Leontyne Price is celebrated in her home- town of Laurel with a downtown park. She was born in 1927. She became the first African American leading performer with the New York City Metropolitan Opera. Price has won 19 GRAMMY® Awards and the Presidential Medal of Freedom. 

Stop in the name of love and appreciate the musical legacy of Mary Wilson, a founding member of the most successful Motown group of the 1960s, Diana Ross and The Supremes. Wilson was born in Greenville in the Delta region of the state. She and her fellow group members were inducted into the Rock & Roll Hall of Fame in 1988. 


The Pulitzer Prize-winning author Eudora Welty lived and wrote in her Jackson home. The house is now a museum open for tours, during which book lovers can see the author’s typewriter and trace her path to success through an exhibit based on her memoir, One Writer’s Beginnings. 

Poet Natasha Trethewey was born in Gulfport, and Mississippi’s Coastal region is featured prominently in her writing. Her poetry collection Native Guard, which includes poems exploring African American history on Ship Island, won the Pulitzer Prize. She has served as both United States and Mississippi Poet Laureate. 

Kathryn Stockett set the publishing world on fire with her debut novel, The Help, in 2009. Set in Jackson (where Stockett grew up), the book explores relationships between women of color and the white women who employed them as domestic workers during the 1960s. The book was made into a movie that was filmed in Jackson and Greenwood by director Tate Taylor and earned Octavia Spencer an Oscar for Best Supporting Actress.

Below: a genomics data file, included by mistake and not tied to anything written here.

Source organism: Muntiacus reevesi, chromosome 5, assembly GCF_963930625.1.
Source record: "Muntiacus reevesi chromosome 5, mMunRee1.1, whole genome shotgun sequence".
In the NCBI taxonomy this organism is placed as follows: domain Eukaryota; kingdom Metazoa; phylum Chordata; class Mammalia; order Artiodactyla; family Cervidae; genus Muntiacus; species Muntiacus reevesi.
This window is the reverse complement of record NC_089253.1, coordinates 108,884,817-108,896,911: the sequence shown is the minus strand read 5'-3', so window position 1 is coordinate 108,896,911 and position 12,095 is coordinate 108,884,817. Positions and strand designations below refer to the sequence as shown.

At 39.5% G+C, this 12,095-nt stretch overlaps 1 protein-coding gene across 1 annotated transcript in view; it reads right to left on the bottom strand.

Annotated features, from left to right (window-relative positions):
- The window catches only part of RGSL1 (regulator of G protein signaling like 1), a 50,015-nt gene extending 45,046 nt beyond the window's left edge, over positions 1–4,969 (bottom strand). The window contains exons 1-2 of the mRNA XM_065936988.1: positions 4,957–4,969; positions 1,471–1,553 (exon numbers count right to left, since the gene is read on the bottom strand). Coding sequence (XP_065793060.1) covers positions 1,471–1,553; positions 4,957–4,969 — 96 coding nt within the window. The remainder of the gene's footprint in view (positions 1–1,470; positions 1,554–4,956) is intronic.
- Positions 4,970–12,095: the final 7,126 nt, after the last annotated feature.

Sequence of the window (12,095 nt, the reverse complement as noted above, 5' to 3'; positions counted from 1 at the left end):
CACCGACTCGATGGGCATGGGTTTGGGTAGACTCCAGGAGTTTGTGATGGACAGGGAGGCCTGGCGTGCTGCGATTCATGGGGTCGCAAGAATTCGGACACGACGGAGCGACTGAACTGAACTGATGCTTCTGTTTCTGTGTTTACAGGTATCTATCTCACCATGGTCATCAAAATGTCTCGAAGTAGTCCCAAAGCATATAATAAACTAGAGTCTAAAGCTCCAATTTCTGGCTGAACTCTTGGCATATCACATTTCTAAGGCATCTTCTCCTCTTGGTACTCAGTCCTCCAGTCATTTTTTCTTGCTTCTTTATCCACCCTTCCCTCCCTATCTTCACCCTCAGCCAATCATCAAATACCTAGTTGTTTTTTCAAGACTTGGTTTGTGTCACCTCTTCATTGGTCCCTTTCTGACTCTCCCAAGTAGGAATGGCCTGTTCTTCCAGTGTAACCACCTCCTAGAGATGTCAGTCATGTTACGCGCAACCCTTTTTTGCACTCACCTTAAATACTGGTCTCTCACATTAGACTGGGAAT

Brittney Reese leapt to success as the gold medalist in long jump in the 2012 Summer Olympics, only eight years after graduating from Gulfport High School in the Coastal region. Reese also captured the world championship in the event seven times and holds the indoor American record with a distance of 7.23 meters.

Born in the Coastal region city of Lucedale, Ruthie Bolton played guard for the Sacramento Monarchs WNBA team from 1997 to 2004 and was part of the gold medal-winning United States women’s basketball teams in the 1996 and 2000 Summer Olympics. Bolton was inducted into the Women’s Basketball Hall of Fame in 2011. 

Sarah Thomas, a Pascagoula native and Brandon resident, was the first woman to officiate a college bowl game and the first woman to officiate a Super Bowl. In 2015, Thomas was the first woman to be hired as a full-time NFL official.


Mississippi has been home to quite a few leading women on screen, and quite a few of these have graced the cover of the Official Mississippi Tour Guide in the past, including Robin Roberts, Sela Ward and Erin Napier.